Mayvin_Organisation Development meets Organisation Design

Where Organisation Design meets Organisation Development

A year ago, Claire Wightman started a new role in the Civil Service Expert Organisation Development and Design team. During this time she has been reflecting on what it means to be an Organisation Development and Organisation Design Practitioner. To what extent are the two fields integrated? Is there an ideal blend of skills? Here, Claire shares her thinking with us in her first guest blog for Mayvin.



What do we mean by Organisation Development and Organisation Design? To an extent, these terms will always be essentially contested. Within the Civil Service OD&D team, we use these working definitions:

Mayvin_Organisation Development and Design definitions

In other words, we believe they are distinct but complementary disciplines. We rarely use one without the other. Often our clients will ask for our support in thinking through changes to structures, systems and processes, but in doing so, they will surface challenges linked to culture, behaviours and ways of working.

But, this is not the end of the story. We also believe that OD&D overlaps with wider disciplines, such as Business Architecture, Service Design, Software Development, HR, Finance and many, many more. So OD&D is fundamentally an enabling function, understanding business needs, connecting different teams and often relying on a blend of expertise to help achieve the outcomes required.


Secondly, what type of skills should Organisation and Organisation Design practitioners have? In designing our future learning model, we have reflected on this question deeply, adapting the American Army’s leadership model of  Be, Know and Do.

Mayvin_Organisation Development and Design skills


Here are our summary conclusions:

1. It depends
OD&D capability needs will depend on both the organisational context and the nature of the role. For example, the blend of skills required from an SRO leading a transformation programme, an HR Business Partner supporting an internal change and full-time OD&D consultant will be considerably different.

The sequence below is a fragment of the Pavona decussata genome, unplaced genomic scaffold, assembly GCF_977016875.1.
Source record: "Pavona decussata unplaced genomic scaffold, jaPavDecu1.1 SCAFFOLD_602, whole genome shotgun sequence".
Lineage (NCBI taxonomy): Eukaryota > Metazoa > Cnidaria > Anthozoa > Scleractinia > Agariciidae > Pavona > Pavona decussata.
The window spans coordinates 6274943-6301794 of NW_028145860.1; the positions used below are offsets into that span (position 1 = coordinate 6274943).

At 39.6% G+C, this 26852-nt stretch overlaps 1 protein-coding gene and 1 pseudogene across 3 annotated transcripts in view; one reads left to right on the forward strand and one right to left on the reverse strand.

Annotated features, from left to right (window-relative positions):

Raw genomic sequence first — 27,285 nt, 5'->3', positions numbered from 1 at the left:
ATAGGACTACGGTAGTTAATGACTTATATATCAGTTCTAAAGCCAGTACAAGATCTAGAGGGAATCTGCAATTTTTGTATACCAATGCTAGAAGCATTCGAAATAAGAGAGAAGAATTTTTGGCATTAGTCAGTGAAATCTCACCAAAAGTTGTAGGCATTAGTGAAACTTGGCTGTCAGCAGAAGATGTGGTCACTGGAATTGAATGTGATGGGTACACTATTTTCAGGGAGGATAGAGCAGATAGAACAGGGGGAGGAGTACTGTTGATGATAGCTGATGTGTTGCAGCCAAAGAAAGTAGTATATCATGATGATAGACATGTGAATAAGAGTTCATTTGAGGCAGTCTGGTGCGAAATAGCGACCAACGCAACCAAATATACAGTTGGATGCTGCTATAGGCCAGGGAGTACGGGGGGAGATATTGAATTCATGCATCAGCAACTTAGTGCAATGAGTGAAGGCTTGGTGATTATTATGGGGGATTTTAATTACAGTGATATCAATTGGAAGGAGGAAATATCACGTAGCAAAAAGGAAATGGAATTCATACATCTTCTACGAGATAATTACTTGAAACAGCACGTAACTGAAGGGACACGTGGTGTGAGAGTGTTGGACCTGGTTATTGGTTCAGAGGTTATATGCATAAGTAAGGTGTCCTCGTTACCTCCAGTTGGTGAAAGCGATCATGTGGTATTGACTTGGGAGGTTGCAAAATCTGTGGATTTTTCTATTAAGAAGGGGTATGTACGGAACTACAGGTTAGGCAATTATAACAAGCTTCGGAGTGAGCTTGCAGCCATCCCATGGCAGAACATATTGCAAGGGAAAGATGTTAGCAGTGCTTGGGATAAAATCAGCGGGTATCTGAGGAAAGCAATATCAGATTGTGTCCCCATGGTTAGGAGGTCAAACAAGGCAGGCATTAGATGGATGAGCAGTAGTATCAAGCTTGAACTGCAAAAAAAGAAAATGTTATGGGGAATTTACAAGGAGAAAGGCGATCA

2. Common to both
Mindset and behavioural qualities tend to apply to both disciplines. E.g. curiosity, emotionally intelligent, self-aware, reflective, analytical, challenging, ethical, action-oriented, adaptive, confident, resilient, focused, committed to lifelong learning habits, impactful, collaborative, and a systems thinker.

3. Organisation Development
There are some skills weighted towards Organisation Development. E.g. Coaching, Inquiry, Process Consultation, Individual Development, Group Development, Leadership Development, Large Group Interventions and working with Culture and Behaviours.

4. Organisation Design
There are some skills weighted towards Organisation Design. E.g. Business Strategy, Data Analysis, Operating Model Development, Process Mapping, Development of Design Options, Development of Governance Models, Alignment to Performance, Pay and Reward Systems, Transition Planning and Transition.

5. Consulting skills
There are some generic consulting skills that seem to underpin all OD&D work. E.g. Research, planning, stakeholder engagement, workshop design and facilitation and evaluation.

What this means for me

Taken together, it has been an interesting journey. Whilst the points above make logical sense, developing a sense of identity as an OD&D practitioner has not been a linear or neat process for me – and I wonder whether it is for anybody?

When I first joined the CS OD&D team, my professional background was in leading large/complex organisation design projects. My new job involves advising the top tiers of government on issues linked to organisational change and developing OD&D capability across the Civil Service. Apart from prompting lots of reflection (and a fair bit of anxiety), it also led me to focus on my organisational development skills. This has had a profound impact on my understanding of my role as a Senior Leader in OD&D and how change happens in a large and complex organisation like the Civil Service. I now think that we need to strike an appropriate balance between formal approaches to change (which give us a frame to work within and delivery assurance) and delivering people-oriented interventions (which will enable the corresponding cultural shift).

I don’t think there is an ideal blend of skills for an OD&D practitioner. It will always depend on the organisational context and need. However, based on my experiences to date, I do believe that OD&D interventions work significantly better when practitioners adopt all of the mindset and behavioural qualities mentioned above.

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